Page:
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Power, ideas, and World Bank conditionality

Abstract

How and why do the policy areas covered in World Bank loan conditions change over time and across borrowers? We hypothesize that shifts in the Bank’s economic research and policy priorities influence Bank loan conditions, even after controlling for country characteristics and international political aspects. To test this claim we apply keyword-assisted topic models to the analysis of over 13,000 World Bank policy loan conditions and close to 35,000 World Bank research papers published between 1985 and 2014. Contrary to the criticism levelled against the Bank that changes in research and policy priorities are mostly rhetorical and have little substantive effect on Bank lending, we find that internal research and policy priority shifts explain the conditions in a Bank loan at least as well as more traditional donor or borrower-specific measures central to IPE models of Bank lending.

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Notes

  1. We show the count of loans by country and year in Table C in the Online Appendix.

  2. For useful introductions see Lucas et al. (2015) in political science and Gentzkow et al. (2019) in economics.

  3. Indeed, Bank efforts to group or categorize conditions have changed. Compare post-2004 thematic groupings in http://pubdocs.worldbank.org/en/757261462982621141/DPF-database-FY18.xlsx (found at http://projects-beta.worldbank.org/en/projects-operations/products-and-services#DPF) to older themes (World Bank, 2001: 23–24). But such categorization is a different analytical interest than our focus on tracing the textual content of conditions.

  4. While our dataset comprises all loans since 1980, when the Bank started imposing conditions for all loans, coverage of covariates is extremely limited for the first four years. Our data is similar to the Bank’s Adjustment Lending Conditionality and Implementation Database (ALCID), though extended by Bank staff in the years since ALCID stopped and shared for this research.

  5. We correct spelling extensively throughout the documents—without this work the model produces correlations based on consistent misspellings. The list of excluded words is available in the replication data for this study.

  6. Random sampling itself does not guarantee that the covariates in our later analysis have the same means as if we had included the 200 loans in our analysis. We therefore check for covariate balance as defined for matching models and verify that the means of the covariates in the analysis and the training sample are very close. The plot is shown in the Online Appendix.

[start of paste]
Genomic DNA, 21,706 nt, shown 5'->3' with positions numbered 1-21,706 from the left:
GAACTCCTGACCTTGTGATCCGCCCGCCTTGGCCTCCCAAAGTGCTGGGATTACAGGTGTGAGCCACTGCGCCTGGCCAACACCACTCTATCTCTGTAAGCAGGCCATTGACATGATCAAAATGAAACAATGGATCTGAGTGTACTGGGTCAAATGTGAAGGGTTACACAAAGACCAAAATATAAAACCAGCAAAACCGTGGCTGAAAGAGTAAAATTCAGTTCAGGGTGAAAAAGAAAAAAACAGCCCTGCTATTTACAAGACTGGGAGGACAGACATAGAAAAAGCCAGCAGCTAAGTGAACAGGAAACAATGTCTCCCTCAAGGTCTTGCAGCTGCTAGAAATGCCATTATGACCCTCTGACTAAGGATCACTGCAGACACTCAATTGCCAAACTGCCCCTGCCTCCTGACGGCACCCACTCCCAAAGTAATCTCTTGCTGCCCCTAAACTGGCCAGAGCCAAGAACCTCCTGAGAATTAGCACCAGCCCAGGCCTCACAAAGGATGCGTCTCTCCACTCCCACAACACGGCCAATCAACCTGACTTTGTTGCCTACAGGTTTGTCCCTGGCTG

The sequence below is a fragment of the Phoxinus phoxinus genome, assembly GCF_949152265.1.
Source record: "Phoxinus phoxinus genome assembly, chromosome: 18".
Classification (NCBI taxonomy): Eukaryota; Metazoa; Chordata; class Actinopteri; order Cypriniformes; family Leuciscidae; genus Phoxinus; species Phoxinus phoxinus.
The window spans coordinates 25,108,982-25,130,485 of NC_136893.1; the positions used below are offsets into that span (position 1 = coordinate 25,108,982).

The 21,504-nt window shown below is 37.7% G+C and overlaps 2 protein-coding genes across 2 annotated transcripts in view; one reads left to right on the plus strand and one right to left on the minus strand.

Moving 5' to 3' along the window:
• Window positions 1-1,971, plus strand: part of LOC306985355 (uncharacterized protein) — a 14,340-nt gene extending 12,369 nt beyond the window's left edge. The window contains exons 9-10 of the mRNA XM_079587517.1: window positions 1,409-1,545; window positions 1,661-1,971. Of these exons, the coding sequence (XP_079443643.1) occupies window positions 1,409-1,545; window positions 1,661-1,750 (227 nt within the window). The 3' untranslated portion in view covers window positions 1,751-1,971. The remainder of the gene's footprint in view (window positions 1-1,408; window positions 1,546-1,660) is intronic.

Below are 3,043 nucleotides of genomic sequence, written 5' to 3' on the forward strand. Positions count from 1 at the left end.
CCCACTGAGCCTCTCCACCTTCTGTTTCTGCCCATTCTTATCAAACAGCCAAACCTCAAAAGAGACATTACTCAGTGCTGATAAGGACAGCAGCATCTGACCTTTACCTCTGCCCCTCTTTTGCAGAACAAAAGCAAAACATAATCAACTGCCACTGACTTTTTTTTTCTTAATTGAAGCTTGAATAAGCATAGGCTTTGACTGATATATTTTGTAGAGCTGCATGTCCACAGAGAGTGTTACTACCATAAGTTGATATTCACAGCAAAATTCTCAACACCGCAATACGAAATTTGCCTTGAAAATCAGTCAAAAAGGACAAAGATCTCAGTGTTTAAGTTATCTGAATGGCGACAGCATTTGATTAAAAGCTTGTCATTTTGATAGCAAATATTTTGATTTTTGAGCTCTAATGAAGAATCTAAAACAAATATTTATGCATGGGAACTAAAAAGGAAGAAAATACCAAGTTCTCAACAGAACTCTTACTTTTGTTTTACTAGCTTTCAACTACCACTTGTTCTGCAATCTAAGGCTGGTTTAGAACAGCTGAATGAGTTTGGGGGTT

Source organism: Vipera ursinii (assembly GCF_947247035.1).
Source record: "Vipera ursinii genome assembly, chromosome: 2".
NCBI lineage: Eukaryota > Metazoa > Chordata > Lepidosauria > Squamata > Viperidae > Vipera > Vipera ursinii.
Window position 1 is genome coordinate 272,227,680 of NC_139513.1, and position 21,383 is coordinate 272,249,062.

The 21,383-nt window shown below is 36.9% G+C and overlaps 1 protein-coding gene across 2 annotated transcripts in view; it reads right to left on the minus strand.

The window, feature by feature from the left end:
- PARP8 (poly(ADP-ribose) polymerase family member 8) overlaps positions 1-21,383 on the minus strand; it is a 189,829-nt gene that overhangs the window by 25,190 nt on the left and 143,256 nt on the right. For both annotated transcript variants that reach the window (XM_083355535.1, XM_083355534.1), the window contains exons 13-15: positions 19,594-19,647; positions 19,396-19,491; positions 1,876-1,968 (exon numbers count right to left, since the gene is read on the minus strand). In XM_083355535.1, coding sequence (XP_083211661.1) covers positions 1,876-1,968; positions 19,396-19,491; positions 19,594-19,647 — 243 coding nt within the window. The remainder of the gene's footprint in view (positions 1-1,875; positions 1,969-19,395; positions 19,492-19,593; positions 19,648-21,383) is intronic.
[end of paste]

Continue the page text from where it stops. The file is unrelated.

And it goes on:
7. We scraped the texts from the WB research database at https://openknowledge.worldbank.org/, accessed between May and June 2018.

  8. Both variables could be measured directly, but coverage is extremely limited in the World Bank Development Indicators, which begs questions about how the Bank evaluates country policies in these areas.

  9. We include crises since 2012, the end of this dataset, manually. See the Online Appendix for details.

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Acknowledgements

The authors thank Merih Angin, José Fernández-Albertos, Paul Cadario, World Bank staff members who gave confidential interviews and data, participants at the 2018 EPSA and 2020 PEIO Conferences, and Shusei Eshima, Kosuke Imai and Tomoya Sasaki for generous advice on the methodology. Haruka Takagi provided excellent research assistance.

Funding

This research was partially funded by Insight Grant No. 435140487 of the Social Sciences and Humanities Research Council of Canada (SSHRC).

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Author contributions to research design and conceptualization: B.C. (50%), M.M. (50%); statistical analysis: B.C. (30%), M.M. (70%); writing: B.C. (70%), M.M. (30%). The order of authors is chosen alphabetically.

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Correspondence to Mark S. Manger.

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Cormier, B., Manger, M.S. Power, ideas, and World Bank conditionality. Rev Int Organ 17, 397–425 (2022). https://doi.org/10.1007/s11558-021-09427-z

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Keywords

  • World Bank
  • Conditionality
  • Sovereign borrowing
  • Development finance